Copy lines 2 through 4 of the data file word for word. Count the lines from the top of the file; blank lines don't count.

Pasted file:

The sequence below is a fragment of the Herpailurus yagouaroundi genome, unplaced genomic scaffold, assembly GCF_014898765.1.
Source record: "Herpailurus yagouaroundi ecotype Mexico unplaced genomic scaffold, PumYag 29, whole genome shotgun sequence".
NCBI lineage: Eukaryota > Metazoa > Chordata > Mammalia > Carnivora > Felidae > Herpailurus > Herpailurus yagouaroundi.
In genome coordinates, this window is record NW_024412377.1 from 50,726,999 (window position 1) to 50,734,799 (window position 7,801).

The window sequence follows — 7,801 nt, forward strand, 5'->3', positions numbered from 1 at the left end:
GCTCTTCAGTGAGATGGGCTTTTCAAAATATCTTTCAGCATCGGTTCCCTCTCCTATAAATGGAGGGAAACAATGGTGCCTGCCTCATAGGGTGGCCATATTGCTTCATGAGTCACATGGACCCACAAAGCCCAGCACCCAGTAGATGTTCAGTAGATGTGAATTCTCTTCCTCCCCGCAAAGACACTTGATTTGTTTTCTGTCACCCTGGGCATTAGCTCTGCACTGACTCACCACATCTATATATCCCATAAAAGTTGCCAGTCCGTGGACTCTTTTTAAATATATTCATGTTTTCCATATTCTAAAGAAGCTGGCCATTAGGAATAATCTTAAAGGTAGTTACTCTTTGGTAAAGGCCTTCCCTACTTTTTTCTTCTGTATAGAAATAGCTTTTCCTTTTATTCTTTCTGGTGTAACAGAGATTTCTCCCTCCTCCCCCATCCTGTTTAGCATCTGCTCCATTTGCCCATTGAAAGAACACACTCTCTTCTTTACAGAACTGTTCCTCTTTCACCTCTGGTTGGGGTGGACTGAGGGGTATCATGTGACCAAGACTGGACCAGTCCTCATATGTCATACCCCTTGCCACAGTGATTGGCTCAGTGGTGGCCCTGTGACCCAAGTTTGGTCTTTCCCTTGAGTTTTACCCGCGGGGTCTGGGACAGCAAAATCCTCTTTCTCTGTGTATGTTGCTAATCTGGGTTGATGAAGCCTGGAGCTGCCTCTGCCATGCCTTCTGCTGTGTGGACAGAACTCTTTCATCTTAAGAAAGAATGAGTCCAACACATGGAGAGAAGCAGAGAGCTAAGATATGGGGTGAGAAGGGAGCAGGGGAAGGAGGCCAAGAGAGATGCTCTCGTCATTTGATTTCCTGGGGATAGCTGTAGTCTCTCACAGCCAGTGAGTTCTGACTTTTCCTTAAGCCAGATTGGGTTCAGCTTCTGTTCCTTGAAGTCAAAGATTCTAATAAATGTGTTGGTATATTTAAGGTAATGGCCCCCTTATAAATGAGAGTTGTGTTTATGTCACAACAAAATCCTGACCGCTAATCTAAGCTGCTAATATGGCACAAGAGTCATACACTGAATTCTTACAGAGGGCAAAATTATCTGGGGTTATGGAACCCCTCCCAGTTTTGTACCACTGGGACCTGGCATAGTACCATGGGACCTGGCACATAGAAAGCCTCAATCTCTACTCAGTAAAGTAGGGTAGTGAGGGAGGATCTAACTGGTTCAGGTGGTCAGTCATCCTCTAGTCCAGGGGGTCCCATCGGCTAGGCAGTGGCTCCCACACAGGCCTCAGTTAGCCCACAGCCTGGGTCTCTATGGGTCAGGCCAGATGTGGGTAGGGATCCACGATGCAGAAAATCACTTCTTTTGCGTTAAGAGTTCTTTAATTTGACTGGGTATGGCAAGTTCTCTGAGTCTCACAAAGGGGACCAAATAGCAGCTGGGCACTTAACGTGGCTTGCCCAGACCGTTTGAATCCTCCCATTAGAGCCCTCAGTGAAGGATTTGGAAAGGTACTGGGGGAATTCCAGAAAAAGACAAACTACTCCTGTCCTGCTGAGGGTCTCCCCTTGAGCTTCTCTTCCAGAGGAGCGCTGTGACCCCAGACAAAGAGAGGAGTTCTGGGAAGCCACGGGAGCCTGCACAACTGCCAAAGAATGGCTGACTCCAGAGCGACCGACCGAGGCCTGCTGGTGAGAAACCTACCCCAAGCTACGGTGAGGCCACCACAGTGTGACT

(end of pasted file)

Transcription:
Source record: "Herpailurus yagouaroundi ecotype Mexico unplaced genomic scaffold, PumYag 29, whole genome shotgun sequence".
NCBI lineage: Eukaryota > Metazoa > Chordata > Mammalia > Carnivora > Felidae > Herpailurus > Herpailurus yagouaroundi.
In genome coordinates, this window is record NW_024412377.1 from 50,726,999 (window position 1) to 50,734,799 (window position 7,801).